"Actual damage cannot be the result of omissions and misrepresentations which are made after the damage has already occurred," McMorrow wrote.

McMorrow quoted the appellate court: "There is evidence that State Farm's material misrepresentations led numerous class members to blindly accept the non-OEM parts..."

She wrote, "Notice what the appellate court has done here. With this sentence, it is no longer the case that damage occurred when non-OEM parts were specified. Instead, the damage occurred when non-OEM parts were accepted. This is not the theory of damages which was adopted by the circuit court, nor is it the theory advanced by plaintiffs."

November: Gridley puts an exclamation on Avery!

In a 6-0 decision, the Illinios Supreme Court reversed lower court rulings and remanded a Louisiana man's case against State Farm Insurance back to Madison County with directions to dismiss the complaint based on forum non conveniens.

"We find that the circuit court abused its discretion in denying State Farm's motion to dismiss based upon forum non conveniens," wrote Chief Justice Robert Thomas.

Christopher Gridley filed a class action complaint in Madison County on June 19, 2000, on behalf of himself and a proposed nationwide class against State Farm Mutual Automobile Insurance Company. Gridley's complaint alleged unjust enrichment and violations of the Illinois Consumer Fraud and Deceptive Business Practices Act in connection with State Farm's sale of salvage vehicles.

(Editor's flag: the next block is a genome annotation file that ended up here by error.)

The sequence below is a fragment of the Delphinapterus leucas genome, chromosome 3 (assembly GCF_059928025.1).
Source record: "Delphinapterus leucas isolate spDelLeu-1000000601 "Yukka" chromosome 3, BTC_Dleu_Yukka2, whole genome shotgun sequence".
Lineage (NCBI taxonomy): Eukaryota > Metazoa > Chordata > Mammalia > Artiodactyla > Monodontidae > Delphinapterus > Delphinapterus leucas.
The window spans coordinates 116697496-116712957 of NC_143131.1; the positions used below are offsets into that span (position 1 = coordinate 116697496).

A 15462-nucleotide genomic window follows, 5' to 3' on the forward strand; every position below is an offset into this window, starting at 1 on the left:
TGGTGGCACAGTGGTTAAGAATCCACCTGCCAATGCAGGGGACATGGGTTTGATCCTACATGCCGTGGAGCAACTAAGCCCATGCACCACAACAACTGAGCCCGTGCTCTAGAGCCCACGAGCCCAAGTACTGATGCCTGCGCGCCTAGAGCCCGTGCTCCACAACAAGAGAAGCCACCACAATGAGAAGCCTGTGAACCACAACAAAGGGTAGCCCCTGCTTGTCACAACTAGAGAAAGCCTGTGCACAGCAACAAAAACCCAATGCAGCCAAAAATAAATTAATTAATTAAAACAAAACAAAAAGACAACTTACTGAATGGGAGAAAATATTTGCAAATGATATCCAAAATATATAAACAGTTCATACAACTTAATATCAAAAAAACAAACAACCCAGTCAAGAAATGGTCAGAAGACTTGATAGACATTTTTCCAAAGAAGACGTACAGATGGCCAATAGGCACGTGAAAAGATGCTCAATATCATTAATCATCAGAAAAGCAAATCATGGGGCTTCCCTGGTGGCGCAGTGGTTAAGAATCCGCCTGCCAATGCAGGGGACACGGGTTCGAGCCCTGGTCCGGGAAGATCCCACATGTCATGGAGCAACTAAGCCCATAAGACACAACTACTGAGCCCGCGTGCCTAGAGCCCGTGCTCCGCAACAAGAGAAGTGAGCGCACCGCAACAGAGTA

Gridley filed suit as representative of a class of "all persons in the United States who purchased an automobile which was previously declared a 'total loss' by State Farm, and for which State Farm failed to obtain a salvage title."

In case anyone missed the message that the Illinois Supreme Court sent in Avery vs. State Farm, the justices added an exclamation point in Gridley vs. State Farm.

In each case, the Court chased Louisiana plaintiffs out of Illinois courts like a mother bear. Not one justice took the side of either plaintiff.

Justices knocked out the props that supported class action litigation.

And, they made Fifth District Court of Appeals decisions look foolish.

Madison County judges taking note

  • Eleven days after the Gridley decision was issued by the Illinois Supreme Court, Madison County Circuit Judge George Moran cited the case when transferring a suit against Pfizer to Cook County--even though some of the plaintiffs are from the Metro-East.

    "Our Supreme Court in Gridley v. State Farm makes it apparent that this case must be transferred from this court, venue is not proper in Madison County," he wrote in his Nov. 28 order.

    Ricky Lott of Madison, Gerald Sumner of Belleville, Sandy Becker of Pontoon Beach and Mike Baldwin of Smithton filed suit Feb. 18 in Madison County against the New York drug maker, demanding refunds for money spent on arthritis pain relievers Celebrex and Bextra.